Nothing new, waterborne paints have been scoffed at for years in custom paint circles as being: too hard to spray, too expensive, not lightfast, etc. PPG seems ready to change that. Some of the benefits of working with water: Their paint comes ready to mix without the need of a mixing machine. They have been working with gun manufacturers to create the best equipment to handle working with water. Super fast dry times that can dry even faster with simple forced air, rather than the need for UV lights or bake booths. Working with water means no harmful solvents or dangerous chemicals (since they also have waterborne clearcoats, primers, and sealers). Lower VOC means less regulations to worry about when starting your own shop.
Lowrider magazine recently featured PPG in one of their latest issues showcasing what their candy paint's are capable of. The custom paint forums are all a buzz over the eventual change.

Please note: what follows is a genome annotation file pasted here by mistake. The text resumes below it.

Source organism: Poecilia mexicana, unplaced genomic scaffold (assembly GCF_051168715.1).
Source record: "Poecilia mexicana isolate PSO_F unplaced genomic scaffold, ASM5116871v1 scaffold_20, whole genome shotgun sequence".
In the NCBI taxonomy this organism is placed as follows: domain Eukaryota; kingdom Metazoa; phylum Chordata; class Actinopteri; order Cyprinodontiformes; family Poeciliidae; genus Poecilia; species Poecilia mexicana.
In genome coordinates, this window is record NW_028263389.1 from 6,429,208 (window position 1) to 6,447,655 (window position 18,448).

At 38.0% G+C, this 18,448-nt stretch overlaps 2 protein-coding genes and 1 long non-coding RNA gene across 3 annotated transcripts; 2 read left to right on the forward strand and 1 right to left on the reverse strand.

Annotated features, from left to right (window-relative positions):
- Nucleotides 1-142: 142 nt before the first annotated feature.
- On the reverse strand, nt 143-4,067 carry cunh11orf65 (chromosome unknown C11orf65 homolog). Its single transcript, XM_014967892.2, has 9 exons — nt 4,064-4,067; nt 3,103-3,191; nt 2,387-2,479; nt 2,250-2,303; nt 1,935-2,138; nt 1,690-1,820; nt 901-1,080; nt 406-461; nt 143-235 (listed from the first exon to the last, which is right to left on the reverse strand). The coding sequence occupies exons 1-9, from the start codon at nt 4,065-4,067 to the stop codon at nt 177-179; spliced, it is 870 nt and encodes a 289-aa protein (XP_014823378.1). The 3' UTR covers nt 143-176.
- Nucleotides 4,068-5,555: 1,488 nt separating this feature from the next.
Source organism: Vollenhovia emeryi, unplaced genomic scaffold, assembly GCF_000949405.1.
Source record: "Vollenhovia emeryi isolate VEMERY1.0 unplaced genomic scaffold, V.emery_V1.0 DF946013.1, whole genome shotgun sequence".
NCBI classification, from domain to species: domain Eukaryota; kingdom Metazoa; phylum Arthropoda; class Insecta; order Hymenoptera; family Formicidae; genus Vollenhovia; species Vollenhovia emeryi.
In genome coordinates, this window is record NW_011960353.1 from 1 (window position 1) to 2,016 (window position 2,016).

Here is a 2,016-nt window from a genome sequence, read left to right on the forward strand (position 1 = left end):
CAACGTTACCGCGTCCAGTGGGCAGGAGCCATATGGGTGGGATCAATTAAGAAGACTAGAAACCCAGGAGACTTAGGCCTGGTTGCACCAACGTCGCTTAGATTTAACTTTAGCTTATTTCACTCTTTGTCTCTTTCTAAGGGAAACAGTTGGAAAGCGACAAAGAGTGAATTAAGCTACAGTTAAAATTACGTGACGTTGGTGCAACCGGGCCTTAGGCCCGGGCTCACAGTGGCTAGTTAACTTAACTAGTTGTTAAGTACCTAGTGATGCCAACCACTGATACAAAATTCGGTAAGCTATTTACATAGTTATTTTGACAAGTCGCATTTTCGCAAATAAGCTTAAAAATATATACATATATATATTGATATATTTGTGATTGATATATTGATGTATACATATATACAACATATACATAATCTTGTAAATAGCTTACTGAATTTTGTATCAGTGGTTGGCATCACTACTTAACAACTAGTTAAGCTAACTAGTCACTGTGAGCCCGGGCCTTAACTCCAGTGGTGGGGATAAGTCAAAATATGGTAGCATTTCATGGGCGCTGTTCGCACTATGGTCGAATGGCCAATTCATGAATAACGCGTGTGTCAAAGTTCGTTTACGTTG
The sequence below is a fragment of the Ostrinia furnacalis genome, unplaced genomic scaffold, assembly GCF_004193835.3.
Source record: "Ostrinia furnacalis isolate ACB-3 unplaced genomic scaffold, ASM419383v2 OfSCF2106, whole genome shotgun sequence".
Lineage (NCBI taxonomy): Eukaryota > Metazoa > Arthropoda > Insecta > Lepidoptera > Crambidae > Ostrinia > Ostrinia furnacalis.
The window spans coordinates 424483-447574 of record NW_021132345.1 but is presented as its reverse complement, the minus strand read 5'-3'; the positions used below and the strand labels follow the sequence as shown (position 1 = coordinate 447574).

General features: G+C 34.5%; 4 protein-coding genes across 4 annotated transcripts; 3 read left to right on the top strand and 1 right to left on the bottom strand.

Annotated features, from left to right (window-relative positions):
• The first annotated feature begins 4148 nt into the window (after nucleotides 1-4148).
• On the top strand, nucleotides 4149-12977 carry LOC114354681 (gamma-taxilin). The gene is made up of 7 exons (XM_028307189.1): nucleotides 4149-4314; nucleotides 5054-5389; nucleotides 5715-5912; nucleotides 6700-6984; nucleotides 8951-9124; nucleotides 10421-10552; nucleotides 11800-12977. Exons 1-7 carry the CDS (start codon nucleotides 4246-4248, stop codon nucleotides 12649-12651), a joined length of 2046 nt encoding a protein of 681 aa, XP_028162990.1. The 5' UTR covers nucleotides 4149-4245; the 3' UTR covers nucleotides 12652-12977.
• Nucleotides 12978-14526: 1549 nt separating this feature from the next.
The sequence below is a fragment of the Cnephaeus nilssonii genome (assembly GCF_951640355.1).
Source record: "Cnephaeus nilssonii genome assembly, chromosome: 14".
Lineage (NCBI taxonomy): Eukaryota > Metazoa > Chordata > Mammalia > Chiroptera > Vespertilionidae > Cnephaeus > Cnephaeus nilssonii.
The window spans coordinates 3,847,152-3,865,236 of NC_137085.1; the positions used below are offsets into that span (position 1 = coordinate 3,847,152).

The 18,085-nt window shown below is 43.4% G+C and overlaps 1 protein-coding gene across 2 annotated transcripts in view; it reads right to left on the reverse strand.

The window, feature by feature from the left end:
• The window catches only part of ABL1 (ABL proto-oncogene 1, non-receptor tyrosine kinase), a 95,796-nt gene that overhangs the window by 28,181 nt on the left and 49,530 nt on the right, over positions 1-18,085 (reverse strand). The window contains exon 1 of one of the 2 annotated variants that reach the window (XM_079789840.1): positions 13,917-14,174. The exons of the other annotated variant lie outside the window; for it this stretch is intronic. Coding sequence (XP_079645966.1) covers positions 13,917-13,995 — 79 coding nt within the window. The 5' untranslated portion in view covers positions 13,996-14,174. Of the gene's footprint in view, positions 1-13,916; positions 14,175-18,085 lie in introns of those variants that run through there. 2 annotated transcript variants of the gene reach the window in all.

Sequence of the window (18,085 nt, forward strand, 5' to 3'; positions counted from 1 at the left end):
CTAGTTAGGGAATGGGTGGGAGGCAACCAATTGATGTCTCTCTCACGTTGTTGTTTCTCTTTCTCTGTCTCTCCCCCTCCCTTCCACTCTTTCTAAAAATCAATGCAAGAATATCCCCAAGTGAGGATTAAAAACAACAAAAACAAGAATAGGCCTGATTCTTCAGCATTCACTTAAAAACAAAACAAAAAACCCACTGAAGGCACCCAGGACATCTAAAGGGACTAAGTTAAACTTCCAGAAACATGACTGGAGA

Custom airbrush artists have been using waterborne and waterbased paint for quite some time. It's low VOC's work well with many set ups and don't require any special equipment. Auto Air has set the standard in how waterbased paint should be handled but still struggles to gain proper respect in the automotive paint circles. It's seen as an amateur paint system, something for beginners or the less than serious airbrush artist. Createx heard this and came out with their Wicked line of airbrush paint called Wicked.
With PPG and other companies perfecting this same method of delivering paint, it is only a matter of time before waterborne is going to take over the industry. Stricter guidelines, more environmentally conscious customers, and higher demand in custom paint leads this airbrush artist to believe that it would be a good idea to get on board now. Stay tuned for more information about waterborne paints.